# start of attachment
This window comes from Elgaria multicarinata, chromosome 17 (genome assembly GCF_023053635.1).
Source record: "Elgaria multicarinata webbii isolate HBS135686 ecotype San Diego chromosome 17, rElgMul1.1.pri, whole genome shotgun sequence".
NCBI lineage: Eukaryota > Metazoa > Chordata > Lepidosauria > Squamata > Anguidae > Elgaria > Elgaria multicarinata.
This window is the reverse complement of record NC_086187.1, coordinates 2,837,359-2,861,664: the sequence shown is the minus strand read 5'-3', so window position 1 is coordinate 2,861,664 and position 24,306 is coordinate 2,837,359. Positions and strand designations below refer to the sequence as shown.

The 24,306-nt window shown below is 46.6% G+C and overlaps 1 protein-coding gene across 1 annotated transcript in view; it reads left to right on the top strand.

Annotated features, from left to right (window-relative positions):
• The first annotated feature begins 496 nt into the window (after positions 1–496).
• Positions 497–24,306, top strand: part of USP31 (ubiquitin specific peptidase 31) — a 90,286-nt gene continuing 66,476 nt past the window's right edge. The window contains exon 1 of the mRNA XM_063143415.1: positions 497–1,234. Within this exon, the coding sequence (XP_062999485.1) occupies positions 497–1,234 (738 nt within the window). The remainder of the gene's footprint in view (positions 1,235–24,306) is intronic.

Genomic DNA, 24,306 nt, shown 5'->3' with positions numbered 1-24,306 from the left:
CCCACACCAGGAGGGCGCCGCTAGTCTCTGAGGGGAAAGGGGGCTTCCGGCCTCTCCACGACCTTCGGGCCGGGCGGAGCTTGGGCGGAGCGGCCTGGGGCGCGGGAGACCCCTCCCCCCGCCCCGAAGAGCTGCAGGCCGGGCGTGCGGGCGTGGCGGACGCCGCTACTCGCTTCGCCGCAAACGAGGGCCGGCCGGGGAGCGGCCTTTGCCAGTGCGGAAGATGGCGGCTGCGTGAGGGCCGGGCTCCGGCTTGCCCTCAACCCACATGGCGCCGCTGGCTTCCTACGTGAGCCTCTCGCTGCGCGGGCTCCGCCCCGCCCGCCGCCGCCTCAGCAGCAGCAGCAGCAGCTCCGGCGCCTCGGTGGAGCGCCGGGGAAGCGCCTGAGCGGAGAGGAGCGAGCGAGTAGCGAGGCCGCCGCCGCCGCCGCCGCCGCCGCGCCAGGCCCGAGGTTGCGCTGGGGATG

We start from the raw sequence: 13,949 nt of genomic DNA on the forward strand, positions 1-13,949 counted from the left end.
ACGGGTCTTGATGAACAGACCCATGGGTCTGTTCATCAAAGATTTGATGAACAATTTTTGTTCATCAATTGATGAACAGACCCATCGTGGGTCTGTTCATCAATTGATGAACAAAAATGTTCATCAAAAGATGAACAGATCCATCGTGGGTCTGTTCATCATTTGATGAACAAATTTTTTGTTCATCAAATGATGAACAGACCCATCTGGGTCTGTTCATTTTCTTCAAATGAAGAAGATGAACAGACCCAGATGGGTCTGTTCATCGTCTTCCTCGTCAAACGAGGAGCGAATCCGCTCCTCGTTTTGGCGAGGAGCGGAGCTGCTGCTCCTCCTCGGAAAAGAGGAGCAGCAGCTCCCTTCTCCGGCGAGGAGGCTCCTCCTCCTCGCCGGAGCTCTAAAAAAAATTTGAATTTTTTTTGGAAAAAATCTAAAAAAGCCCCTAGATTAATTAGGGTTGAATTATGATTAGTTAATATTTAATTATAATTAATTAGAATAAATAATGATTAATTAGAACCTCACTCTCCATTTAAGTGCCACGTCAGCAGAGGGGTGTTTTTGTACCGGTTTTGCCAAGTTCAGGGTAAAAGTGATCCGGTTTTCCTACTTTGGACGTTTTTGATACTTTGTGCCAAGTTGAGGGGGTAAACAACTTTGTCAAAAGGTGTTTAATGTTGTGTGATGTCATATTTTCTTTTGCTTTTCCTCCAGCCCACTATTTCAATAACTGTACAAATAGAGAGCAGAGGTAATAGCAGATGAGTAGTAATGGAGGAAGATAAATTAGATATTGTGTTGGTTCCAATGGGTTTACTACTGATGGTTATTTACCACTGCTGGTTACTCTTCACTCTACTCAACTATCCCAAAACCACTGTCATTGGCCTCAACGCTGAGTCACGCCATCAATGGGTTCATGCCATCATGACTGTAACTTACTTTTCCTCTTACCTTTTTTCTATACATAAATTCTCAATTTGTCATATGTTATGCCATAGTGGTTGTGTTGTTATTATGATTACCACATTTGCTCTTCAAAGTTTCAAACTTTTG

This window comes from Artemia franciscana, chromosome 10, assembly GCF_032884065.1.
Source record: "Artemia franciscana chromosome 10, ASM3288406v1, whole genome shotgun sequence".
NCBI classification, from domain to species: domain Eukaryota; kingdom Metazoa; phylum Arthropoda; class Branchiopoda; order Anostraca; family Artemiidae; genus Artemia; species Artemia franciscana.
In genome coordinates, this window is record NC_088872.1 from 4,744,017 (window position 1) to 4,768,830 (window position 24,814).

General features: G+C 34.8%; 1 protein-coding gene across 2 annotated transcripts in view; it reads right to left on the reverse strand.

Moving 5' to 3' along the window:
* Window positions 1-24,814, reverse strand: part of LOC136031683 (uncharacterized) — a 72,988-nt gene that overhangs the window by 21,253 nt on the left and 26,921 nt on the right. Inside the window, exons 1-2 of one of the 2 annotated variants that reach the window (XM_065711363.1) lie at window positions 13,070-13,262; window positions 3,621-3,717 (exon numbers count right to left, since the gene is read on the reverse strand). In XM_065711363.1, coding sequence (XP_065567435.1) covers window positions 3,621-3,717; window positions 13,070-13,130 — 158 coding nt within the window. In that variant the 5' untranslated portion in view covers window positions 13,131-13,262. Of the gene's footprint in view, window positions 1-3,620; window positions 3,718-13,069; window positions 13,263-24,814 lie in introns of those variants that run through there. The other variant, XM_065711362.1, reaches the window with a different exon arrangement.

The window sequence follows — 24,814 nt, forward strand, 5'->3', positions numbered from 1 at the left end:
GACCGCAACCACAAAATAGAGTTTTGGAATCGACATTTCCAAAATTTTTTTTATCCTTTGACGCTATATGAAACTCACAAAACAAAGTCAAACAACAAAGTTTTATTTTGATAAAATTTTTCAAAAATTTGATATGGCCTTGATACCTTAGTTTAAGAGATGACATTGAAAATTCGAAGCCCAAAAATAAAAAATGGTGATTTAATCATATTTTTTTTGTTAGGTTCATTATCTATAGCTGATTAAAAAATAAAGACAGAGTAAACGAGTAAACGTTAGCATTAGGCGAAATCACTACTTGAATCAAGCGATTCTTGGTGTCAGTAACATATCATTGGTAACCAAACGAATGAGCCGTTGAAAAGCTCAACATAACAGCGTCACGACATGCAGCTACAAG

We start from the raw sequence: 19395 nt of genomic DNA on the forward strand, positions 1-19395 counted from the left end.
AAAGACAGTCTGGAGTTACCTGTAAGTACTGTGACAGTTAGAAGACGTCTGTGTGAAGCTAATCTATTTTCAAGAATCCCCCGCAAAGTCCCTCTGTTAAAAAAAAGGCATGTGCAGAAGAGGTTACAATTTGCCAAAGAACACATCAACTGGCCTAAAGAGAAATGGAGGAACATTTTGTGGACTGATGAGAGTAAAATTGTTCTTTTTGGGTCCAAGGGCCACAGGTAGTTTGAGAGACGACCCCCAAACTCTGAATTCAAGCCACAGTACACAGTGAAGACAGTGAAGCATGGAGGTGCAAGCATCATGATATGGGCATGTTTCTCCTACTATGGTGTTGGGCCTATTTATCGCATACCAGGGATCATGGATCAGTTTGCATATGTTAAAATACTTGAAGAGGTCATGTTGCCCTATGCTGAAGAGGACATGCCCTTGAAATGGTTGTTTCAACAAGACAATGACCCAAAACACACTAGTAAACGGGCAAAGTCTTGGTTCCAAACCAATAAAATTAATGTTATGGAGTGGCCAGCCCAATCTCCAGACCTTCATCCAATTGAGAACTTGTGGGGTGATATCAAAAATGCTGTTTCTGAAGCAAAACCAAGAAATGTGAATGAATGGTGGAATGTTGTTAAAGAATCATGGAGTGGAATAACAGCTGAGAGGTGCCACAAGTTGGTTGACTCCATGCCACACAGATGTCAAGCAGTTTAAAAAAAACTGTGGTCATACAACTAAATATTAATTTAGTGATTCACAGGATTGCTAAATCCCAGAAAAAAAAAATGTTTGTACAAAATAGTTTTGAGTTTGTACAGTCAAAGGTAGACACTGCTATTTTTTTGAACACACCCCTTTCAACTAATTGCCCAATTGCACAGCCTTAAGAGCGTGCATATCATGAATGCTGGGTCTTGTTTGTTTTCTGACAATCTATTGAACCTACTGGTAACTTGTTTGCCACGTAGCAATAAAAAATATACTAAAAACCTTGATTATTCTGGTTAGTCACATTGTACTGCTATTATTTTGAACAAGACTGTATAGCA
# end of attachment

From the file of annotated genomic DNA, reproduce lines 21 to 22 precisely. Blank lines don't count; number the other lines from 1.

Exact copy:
GACCGCAACCACAAAATAGAGTTTTGGAATCGACATTTCCAAAATTTTTTTTATCCTTTGACGCTATATGAAACTCACAAAACAAAGTCAAACAACAAAGTTTTATTTTGATAAAATTTTTCAAAAATTTGATATGGCCTTGATACCTTAGTTTAAGAGATGACATTGAAAATTCGAAGCCCAAAAATAAAAAATGGTGATTTAATCATATTTTTTTTGTTAGGTTCATTATCTATAGCTGATTAAAAAATAAAGACAGAGTAAACGAGTAAACGTTAGCATTAGGCGAAATCACTACTTGAATCAAGCGATTCTTGGTGTCAGTAACATATCATTGGTAACCAAACGAATGAGCCGTTGAAAAGCTCAACATAACAGCGTCACGACATGCAGCTACAAG

We start from the raw sequence: 19395 nt of genomic DNA on the forward strand, positions 1-19395 counted from the left end.